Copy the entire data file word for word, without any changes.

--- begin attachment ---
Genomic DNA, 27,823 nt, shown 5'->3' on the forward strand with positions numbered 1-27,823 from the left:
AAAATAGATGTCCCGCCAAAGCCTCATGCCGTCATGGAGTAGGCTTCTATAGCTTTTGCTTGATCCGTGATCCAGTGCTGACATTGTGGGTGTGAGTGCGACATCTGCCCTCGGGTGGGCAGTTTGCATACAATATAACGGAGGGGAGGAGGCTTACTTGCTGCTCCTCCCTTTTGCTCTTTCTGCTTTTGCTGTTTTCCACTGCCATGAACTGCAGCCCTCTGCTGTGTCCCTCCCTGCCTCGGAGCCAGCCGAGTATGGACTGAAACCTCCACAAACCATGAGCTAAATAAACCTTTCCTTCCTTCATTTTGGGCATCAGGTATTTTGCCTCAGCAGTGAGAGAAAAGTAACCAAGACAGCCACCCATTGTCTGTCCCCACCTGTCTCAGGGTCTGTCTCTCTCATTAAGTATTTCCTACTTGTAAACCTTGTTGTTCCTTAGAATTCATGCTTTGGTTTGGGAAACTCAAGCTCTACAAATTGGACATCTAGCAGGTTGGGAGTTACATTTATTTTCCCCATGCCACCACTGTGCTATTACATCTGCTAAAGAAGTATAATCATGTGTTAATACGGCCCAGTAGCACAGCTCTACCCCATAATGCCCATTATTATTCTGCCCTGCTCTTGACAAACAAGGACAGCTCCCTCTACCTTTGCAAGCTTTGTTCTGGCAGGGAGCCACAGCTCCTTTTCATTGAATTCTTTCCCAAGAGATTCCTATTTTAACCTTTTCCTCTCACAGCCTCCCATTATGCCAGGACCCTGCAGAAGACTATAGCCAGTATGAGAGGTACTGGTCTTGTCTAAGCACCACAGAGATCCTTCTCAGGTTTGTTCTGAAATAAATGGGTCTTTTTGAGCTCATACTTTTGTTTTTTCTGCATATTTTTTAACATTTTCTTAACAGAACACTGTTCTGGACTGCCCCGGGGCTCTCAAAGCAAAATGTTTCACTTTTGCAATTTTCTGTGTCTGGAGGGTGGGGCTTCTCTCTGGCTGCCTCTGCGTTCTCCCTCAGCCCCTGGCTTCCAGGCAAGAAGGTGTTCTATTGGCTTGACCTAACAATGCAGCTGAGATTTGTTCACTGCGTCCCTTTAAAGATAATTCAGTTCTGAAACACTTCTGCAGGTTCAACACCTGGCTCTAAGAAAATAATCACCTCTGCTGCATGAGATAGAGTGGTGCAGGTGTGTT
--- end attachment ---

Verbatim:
Genomic DNA, 27,823 nt, shown 5'->3' on the forward strand with positions numbered 1-27,823 from the left:
AAAATAGATGTCCCGCCAAAGCCTCATGCCGTCATGGAGTAGGCTTCTATAGCTTTTGCTTGATCCGTGATCCAGTGCTGACATTGTGGGTGTGAGTGCGACATCTGCCCTCGGGTGGGCAGTTTGCATACAATATAACGGAGGGGAGGAGGCTTACTTGCTGCTCCTCCCTTTTGCTCTTTCTGCTTTTGCTGTTTTCCACTGCCATGAACTGCAGCCCTCTGCTGTGTCCCTCCCTGCCTCGGAGCCAGCCGAGTATGGACTGAAACCTCCACAAACCATGAGCTAAATAAACCTTTCCTTCCTTCATTTTGGGCATCAGGTATTTTGCCTCAGCAGTGAGAGAAAAGTAACCAAGACAGCCACCCATTGTCTGTCCCCACCTGTCTCAGGGTCTGTCTCTCTCATTAAGTATTTCCTACTTGTAAACCTTGTTGTTCCTTAGAATTCATGCTTTGGTTTGGGAAACTCAAGCTCTACAAATTGGACATCTAGCAGGTTGGGAGTTACATTTATTTTCCCCATGCCACCACTGTGCTATTACATCTGCTAAAGAAGTATAATCATGTGTTAATACGGCCCAGTAGCACAGCTCTACCCCATAATGCCCATTATTATTCTGCCCTGCTCTTGACAAACAAGGACAGCTCCCTCTACCTTTGCAAGCTTTGTTCTGGCAGGGAGCCACAGCTCCTTTTCATTGAATTCTTTCCCAAGAGATTCCTATTTTAACCTTTTCCTCTCACAGCCTCCCATTATGCCAGGACCCTGCAGAAGACTATAGCCAGTATGAGAGGTACTGGTCTTGTCTAAGCACCACAGAGATCCTTCTCAGGTTTGTTCTGAAATAAATGGGTCTTTTTGAGCTCATACTTTTGTTTTTTCTGCATATTTTTTAACATTTTCTTAACAGAACACTGTTCTGGACTGCCCCGGGGCTCTCAAAGCAAAATGTTTCACTTTTGCAATTTTCTGTGTCTGGAGGGTGGGGCTTCTCTCTGGCTGCCTCTGCGTTCTCCCTCAGCCCCTGGCTTCCAGGCAAGAAGGTGTTCTATTGGCTTGACCTAACAATGCAGCTGAGATTTGTTCACTGCGTCCCTTTAAAGATAATTCAGTTCTGAAACACTTCTGCAGGTTCAACACCTGGCTCTAAGAAAATAATCACCTCTGCTGCATGAGATAGAGTGGTGCAGGTGTGTT